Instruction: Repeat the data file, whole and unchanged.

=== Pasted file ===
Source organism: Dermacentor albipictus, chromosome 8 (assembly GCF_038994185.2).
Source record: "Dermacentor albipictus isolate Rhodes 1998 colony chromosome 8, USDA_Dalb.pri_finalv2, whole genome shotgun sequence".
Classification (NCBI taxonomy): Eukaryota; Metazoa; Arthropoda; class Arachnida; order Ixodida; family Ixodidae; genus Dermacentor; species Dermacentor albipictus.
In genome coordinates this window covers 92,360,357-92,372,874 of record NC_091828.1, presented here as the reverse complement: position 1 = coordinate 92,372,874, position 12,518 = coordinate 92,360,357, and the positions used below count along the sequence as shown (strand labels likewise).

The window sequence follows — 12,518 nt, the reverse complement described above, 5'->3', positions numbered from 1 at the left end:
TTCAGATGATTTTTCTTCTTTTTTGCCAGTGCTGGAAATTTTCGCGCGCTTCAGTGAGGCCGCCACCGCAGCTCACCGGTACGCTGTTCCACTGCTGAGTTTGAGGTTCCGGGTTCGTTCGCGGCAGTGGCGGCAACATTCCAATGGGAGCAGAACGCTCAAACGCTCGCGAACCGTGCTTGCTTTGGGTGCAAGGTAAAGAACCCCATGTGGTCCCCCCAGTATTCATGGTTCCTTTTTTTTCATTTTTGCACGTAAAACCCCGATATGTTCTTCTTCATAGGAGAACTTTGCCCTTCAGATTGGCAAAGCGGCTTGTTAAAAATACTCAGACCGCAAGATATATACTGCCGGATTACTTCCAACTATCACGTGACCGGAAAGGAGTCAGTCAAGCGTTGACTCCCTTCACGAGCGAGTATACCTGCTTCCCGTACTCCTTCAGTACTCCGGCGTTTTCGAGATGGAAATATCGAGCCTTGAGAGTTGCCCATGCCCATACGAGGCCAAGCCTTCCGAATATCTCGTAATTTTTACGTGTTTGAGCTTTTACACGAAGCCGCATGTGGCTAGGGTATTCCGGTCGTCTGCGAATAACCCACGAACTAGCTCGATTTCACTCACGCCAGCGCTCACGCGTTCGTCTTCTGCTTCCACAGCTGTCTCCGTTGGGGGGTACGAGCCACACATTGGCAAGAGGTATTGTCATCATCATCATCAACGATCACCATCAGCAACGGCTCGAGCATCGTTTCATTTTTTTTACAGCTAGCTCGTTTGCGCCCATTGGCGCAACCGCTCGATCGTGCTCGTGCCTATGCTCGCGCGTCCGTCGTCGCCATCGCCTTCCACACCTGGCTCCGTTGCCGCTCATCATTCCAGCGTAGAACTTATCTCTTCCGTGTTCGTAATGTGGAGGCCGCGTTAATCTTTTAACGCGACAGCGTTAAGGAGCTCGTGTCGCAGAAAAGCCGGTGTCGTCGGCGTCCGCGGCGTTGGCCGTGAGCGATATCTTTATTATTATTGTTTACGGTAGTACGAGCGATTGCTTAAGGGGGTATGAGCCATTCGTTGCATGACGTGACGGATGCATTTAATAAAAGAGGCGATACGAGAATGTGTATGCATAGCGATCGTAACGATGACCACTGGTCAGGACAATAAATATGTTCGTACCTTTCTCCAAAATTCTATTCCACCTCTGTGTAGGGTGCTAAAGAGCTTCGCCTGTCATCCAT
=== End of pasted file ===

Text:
Source organism: Dermacentor albipictus, chromosome 8 (assembly GCF_038994185.2).
Source record: "Dermacentor albipictus isolate Rhodes 1998 colony chromosome 8, USDA_Dalb.pri_finalv2, whole genome shotgun sequence".
Classification (NCBI taxonomy): Eukaryota; Metazoa; Arthropoda; class Arachnida; order Ixodida; family Ixodidae; genus Dermacentor; species Dermacentor albipictus.
In genome coordinates this window covers 92,360,357-92,372,874 of record NC_091828.1, presented here as the reverse complement: position 1 = coordinate 92,372,874, position 12,518 = coordinate 92,360,357, and the positions used below count along the sequence as shown (strand labels likewise).

The window sequence follows — 12,518 nt, the reverse complement described above, 5'->3', positions numbered from 1 at the left end:
TTCAGATGATTTTTCTTCTTTTTTGCCAGTGCTGGAAATTTTCGCGCGCTTCAGTGAGGCCGCCACCGCAGCTCACCGGTACGCTGTTCCACTGCTGAGTTTGAGGTTCCGGGTTCGTTCGCGGCAGTGGCGGCAACATTCCAATGGGAGCAGAACGCTCAAACGCTCGCGAACCGTGCTTGCTTTGGGTGCAAGGTAAAGAACCCCATGTGGTCCCCCCAGTATTCATGGTTCCTTTTTTTTCATTTTTGCACGTAAAACCCCGATATGTTCTTCTTCATAGGAGAACTTTGCCCTTCAGATTGGCAAAGCGGCTTGTTAAAAATACTCAGACCGCAAGATATATACTGCCGGATTACTTCCAACTATCACGTGACCGGAAAGGAGTCAGTCAAGCGTTGACTCCCTTCACGAGCGAGTATACCTGCTTCCCGTACTCCTTCAGTACTCCGGCGTTTTCGAGATGGAAATATCGAGCCTTGAGAGTTGCCCATGCCCATACGAGGCCAAGCCTTCCGAATATCTCGTAATTTTTACGTGTTTGAGCTTTTACACGAAGCCGCATGTGGCTAGGGTATTCCGGTCGTCTGCGAATAACCCACGAACTAGCTCGATTTCACTCACGCCAGCGCTCACGCGTTCGTCTTCTGCTTCCACAGCTGTCTCCGTTGGGGGGTACGAGCCACACATTGGCAAGAGGTATTGTCATCATCATCATCAACGATCACCATCAGCAACGGCTCGAGCATCGTTTCATTTTTTTTACAGCTAGCTCGTTTGCGCCCATTGGCGCAACCGCTCGATCGTGCTCGTGCCTATGCTCGCGCGTCCGTCGTCGCCATCGCCTTCCACACCTGGCTCCGTTGCCGCTCATCATTCCAGCGTAGAACTTATCTCTTCCGTGTTCGTAATGTGGAGGCCGCGTTAATCTTTTAACGCGACAGCGTTAAGGAGCTCGTGTCGCAGAAAAGCCGGTGTCGTCGGCGTCCGCGGCGTTGGCCGTGAGCGATATCTTTATTATTATTGTTTACGGTAGTACGAGCGATTGCTTAAGGGGGTATGAGCCATTCGTTGCATGACGTGACGGATGCATTTAATAAAAGAGGCGATACGAGAATGTGTATGCATAGCGATCGTAACGATGACCACTGGTCAGGACAATAAATATGTTCGTACCTTTCTCCAAAATTCTATTCCACCTCTGTGTAGGGTGCTAAAGAGCTTCGCCTGTCATCCAT